Monday, August 29, 2011

Dragon Bytes Followup

Last year Richard posted a review of "Dragon Bytes" by Timothy L. Thomas. This book was no longer being published when Richard reviewed the book; to the extend that Richard had to do a followup post to answer questions on how to obtain a copy.

Fast forward nearly a year and I was able to obtain my own copy through Amazon's new/used program. I liked the book. I did a few searches and found several of his papers on the Defense Technical Information Center ( Some of them are directly related to "Dragon Bytes" while a few cover Russian theory and one covers Al Qaeda. They're worth checking out if you have not had an opportunity to get a copy of the book due to it's unavailability.

The Chinese Military’s Strategic Mindset

Google Confronts China’s “Three Warfares

Russian and Chinese Information Warfare Theory and Practice

Russian Views on Information Based Warfare

Dialectical Versus Empirical Thinking: Ten Key Elements of the Russian Understanding of Information Operations

Al Qaeda and the Internet: The Danger of “Cyberplanning”

Also, I recommend "On China" by Henry Kissinger if this subject interests you.

Friday, August 26, 2011

Sustained Operations

Lately I've been thinking of security operations in the context of the duality of defensive and offensive operations. An offensive operation may achieve little if it doesn’t account for security controls deployed by a defensive team. Alternatively, a defensive operation must take into account the tools and tactics used by various categories of offensive operations. In this view, security operations is the combination of both offensive and defensive operations. It is the competition between these two operations.

An offensive operation can exist without a defensive counterpart however a defensive operation cannot exist in a successful or sustained fashion without at least one effective offensive operation. This perception that offensive operations do not exist, are ineffective, or otherwise in a nebulous or unknown state is an undertone in the continual incorrect risk calculations performed by business leaders. This recently has been reflected by both Sony and RSA breaches in 2011 and their apparent disregard for defensive personnel.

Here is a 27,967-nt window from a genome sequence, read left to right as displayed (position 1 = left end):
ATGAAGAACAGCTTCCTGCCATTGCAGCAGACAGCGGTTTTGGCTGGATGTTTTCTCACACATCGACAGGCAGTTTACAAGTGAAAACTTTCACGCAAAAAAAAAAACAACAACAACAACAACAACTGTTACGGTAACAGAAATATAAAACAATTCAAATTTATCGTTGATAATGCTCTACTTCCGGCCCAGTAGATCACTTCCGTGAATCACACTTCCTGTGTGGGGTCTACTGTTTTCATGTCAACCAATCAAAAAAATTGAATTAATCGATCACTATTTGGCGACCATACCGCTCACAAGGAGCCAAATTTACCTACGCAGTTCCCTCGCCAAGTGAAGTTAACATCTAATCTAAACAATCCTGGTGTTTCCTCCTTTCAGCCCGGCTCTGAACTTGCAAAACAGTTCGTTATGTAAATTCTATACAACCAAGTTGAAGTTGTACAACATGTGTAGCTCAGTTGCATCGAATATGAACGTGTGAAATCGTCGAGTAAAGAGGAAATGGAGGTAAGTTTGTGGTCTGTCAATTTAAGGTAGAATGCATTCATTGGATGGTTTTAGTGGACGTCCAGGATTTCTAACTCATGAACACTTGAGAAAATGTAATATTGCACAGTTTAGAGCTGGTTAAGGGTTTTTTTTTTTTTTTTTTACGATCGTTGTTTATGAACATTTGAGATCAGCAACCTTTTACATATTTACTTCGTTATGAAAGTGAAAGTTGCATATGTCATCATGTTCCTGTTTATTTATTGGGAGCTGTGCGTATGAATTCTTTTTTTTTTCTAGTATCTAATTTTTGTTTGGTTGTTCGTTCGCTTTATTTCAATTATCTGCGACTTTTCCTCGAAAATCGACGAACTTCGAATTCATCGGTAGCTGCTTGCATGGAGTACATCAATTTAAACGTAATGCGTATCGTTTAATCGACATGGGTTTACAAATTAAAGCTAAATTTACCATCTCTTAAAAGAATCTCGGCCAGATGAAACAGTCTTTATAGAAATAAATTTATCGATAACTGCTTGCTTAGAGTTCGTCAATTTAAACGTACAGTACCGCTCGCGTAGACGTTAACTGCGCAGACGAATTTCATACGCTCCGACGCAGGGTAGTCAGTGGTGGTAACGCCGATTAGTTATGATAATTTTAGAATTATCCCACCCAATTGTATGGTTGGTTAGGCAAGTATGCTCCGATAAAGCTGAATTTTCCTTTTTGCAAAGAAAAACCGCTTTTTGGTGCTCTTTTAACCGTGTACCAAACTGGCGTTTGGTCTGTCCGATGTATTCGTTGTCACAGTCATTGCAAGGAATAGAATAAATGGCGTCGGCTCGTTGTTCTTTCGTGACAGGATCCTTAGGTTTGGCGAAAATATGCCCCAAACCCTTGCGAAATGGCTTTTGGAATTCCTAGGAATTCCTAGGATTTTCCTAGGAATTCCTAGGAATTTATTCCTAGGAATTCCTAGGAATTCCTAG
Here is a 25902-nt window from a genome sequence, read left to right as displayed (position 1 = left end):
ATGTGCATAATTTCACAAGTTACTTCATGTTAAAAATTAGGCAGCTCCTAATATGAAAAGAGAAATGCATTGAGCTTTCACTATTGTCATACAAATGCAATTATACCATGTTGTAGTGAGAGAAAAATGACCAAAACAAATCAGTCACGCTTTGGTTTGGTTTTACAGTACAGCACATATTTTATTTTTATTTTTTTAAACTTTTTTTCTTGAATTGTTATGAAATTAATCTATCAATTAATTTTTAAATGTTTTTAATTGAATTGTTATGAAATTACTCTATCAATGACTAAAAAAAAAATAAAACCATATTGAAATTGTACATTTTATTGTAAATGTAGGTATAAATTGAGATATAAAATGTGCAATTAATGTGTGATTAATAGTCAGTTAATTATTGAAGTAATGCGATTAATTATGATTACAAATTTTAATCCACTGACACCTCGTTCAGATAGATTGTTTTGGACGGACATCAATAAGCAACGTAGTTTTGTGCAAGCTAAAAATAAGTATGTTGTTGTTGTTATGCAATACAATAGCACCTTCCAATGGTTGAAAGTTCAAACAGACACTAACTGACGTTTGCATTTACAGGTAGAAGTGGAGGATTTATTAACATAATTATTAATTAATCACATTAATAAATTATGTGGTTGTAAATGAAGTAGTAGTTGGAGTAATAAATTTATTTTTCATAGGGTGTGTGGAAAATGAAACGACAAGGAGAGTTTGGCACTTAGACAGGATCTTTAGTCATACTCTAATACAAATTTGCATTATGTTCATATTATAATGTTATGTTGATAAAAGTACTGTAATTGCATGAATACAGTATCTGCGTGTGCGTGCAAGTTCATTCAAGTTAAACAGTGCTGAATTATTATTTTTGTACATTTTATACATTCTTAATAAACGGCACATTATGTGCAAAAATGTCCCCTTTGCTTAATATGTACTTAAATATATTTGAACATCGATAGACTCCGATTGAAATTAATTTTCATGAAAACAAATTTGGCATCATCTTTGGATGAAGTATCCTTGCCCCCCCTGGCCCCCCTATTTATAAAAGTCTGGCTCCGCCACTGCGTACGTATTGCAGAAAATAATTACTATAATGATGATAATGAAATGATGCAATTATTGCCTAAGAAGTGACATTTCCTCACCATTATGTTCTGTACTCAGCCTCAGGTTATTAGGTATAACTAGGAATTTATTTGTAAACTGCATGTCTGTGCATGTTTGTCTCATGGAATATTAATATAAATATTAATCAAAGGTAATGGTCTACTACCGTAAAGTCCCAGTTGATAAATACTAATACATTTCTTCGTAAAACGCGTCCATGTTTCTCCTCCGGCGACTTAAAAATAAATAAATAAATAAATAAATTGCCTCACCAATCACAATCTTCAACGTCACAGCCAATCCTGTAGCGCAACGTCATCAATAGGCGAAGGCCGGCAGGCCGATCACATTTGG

If security operations is the duality of defensive and offensive operations, what is defensive and offensive operations? Offensive operations is the willful and sustained intent of an actor or a set of actors to control your technology or information against your will. The operation includes actors as well as the actor’s specific strategy, tools, tactics or procedures. For instance, the Zeus Trojan is not an offensive operation but is a tool of an offensive operation. Exfiltrating data through the use of encrypted RAR files to a drop host is not an offensive operation but may be a procedure of one.

Defensive operations is the willful and sustained intent of actors to prevent such control. This operation may include tasks such as incident detection and response, architecture design, vulnerability discovery and correction. More on what makes up a defensive operation will be outlined in later posts.